Computerworld – Communications networks took a hit from Hurricane Irene, as 1,400 cell towers and cell sites were damaged or disrupted — mainly in Virginia, New Jersey, New York and North Carolina, the Federal Communications Commission said Monday.
In addition to cell site disruptions from power outages or other problems, 132,000 wired voice subscribers lost service as of Sunday, while 500,000 cable customers lost service, mostly in Virginia, an FCC spokesman said in an email early Monday. Three broadcast radio stations were also down for at least part of the storm, he said. The FCC didn’t say what percentage of the thousands of cell towers along the East Cost were affected.
On Sunday afternoon, when Irene was downgraded to tropical storm status, FCC chairman Julius Genachowski said there Read more…
More than 500,000 homes and businesses across Rhode Island, Massachusetts, Vermont and New Hampshire were left without electricity, as rivers around the north-east burst their banks.
Another 285,000 homes and firms in eastern Canada lost power after being struck by Irene as it left the US, bringing the total dealing with blackouts to more than 5.5 million people.
“The impacts of this storm will be felt for some time,” President Barack Obama told Americans late on Sunday. “And the recovery effort will last for weeks or longer”.
Millions of commuters in New York City faced delays and packed trains upon their return to work on Monday morning, as thousands of evacuated residents continued to return to their homes.
It was their upstate neighbours, however, who bore the brunt. Several small towns throughout the Catskill Mountains were totally submerged by water after local rivers and streams flooded.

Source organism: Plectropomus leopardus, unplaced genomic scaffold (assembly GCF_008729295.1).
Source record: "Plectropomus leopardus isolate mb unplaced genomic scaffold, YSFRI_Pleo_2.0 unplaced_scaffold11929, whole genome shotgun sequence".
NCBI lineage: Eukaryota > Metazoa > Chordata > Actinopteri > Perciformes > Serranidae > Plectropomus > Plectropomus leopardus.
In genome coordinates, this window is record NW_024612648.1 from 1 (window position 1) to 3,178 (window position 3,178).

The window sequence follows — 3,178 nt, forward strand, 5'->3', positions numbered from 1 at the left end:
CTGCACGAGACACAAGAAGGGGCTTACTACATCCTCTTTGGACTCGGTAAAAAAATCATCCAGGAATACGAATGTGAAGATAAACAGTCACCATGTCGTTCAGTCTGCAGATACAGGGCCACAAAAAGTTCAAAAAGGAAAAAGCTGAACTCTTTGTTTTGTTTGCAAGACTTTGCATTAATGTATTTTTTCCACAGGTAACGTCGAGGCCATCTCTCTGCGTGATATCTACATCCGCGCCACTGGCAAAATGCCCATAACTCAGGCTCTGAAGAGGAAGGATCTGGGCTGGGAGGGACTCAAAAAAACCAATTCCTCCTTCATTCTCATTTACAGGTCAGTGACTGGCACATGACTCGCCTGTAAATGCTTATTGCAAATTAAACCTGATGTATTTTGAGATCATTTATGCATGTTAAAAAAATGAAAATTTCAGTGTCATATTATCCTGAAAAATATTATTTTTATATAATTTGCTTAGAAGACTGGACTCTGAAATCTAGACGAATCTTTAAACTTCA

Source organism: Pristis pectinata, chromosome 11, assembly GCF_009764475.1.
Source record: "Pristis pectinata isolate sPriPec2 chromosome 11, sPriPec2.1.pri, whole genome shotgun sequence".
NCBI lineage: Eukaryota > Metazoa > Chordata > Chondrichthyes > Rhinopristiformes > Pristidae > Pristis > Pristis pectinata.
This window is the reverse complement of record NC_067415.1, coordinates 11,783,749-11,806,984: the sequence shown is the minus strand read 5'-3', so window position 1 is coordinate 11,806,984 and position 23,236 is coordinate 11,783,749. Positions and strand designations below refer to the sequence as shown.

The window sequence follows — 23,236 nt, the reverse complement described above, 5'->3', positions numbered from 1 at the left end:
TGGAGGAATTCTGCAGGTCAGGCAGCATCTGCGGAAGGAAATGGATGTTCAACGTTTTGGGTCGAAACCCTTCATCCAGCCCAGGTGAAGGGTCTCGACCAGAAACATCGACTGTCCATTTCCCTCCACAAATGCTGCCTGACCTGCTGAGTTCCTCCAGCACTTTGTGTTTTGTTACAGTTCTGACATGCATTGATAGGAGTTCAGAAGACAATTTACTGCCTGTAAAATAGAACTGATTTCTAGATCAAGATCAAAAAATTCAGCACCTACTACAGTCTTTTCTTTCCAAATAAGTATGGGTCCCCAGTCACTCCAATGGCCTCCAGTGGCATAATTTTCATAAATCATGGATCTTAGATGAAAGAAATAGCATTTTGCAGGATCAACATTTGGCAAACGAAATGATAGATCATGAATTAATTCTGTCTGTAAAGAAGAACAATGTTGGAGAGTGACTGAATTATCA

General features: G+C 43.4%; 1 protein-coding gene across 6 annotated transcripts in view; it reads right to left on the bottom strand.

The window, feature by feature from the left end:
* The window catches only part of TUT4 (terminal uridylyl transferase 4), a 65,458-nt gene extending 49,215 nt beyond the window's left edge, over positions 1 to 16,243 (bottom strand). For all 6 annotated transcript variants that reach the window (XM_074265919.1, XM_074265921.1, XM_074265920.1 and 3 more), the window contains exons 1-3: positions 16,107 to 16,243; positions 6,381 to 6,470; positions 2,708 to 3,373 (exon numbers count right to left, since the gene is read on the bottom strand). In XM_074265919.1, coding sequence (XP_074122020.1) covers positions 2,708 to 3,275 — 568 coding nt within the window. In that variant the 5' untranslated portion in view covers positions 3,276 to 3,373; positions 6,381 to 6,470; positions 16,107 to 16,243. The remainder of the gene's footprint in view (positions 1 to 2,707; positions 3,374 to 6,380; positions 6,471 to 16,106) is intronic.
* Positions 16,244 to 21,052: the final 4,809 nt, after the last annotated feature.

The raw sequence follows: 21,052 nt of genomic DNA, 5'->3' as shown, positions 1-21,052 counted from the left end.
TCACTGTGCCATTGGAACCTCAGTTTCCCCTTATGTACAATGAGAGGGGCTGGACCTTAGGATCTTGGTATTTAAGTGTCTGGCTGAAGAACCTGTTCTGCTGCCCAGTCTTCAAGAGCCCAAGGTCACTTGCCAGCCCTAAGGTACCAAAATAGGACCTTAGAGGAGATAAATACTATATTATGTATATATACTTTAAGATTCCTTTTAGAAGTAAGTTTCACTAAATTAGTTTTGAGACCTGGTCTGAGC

Already waterlogged following the wettest August on record, the outer Read more…
The Home Office announced the blanket ban on all marches in five London boroughs for 30 days starting from September 2, the Independent reported.
Home Secretary Theresa May banned all marches in Tower Hamlets, east London, and four neighbouring boroughs in the capital for a 30-day period following a request from Scotland Yard Acting Commissioner Tim Godwin.
The move comes amid fears of violence and disorder if the marches were allowed to go ahead.
“Having carefully considered the legal Read more…
Residents of the community of Rancheria were told to evacuate Saturday, while residents of the nearby communities of Yosemite West, Old El Portal, Incline and Jerseydale have also been told they may have leave their homes.
The blaze, which is burning in a steep and rugged area of thick forests along Highway 140, has also forced the indefinite closure of the roadway. The highway, one of the main entrances into the park, is shut down for nearly a 15-mile stretch from just east of the town of Mariposa to about two miles outside of the park’s entrance.
Park officials are suggesting Read more…
PINPOINTING a criminal by the way they walk is now within grasp, thanks to technology from University of Canberra student Emdad Hossain.
Biometrics, which uses one or more physical or behavioral trait to identify an individual, is being deployed across the world to increase safety and security at sensitive locations and to verify the identity of people tracked by surveillance technology.
Mr Hossain, a PhD candidate who came to Canberra from Bangladesh at the start of the year, has devised a system that fuses facial recognition technology and analysis of gait and stride – and it’s attracting attention around the world.
Just nine months into his studies, the 27-year-old has been Read more…
The current pandemic is the seventh since cholera, a water- and food-borne diarrhoeal disease caused by the Vibrio cholerae bug, emerged nearly two centuries ago.
Gene sequencing of 154 samples of V. cholerae taken from patients around the world show today’s pandemic can be traced to an initial outbreak of cholera in the Bay of Bengal in 1975, the investigators said.
In 1982, the strain, known as El Tor, acquired genes making it resistant to antibiotics. As a result, successive waves of the disease spread around the world, propagated from the original source.
The new probe, published in the British journal Nature, points to the Read more…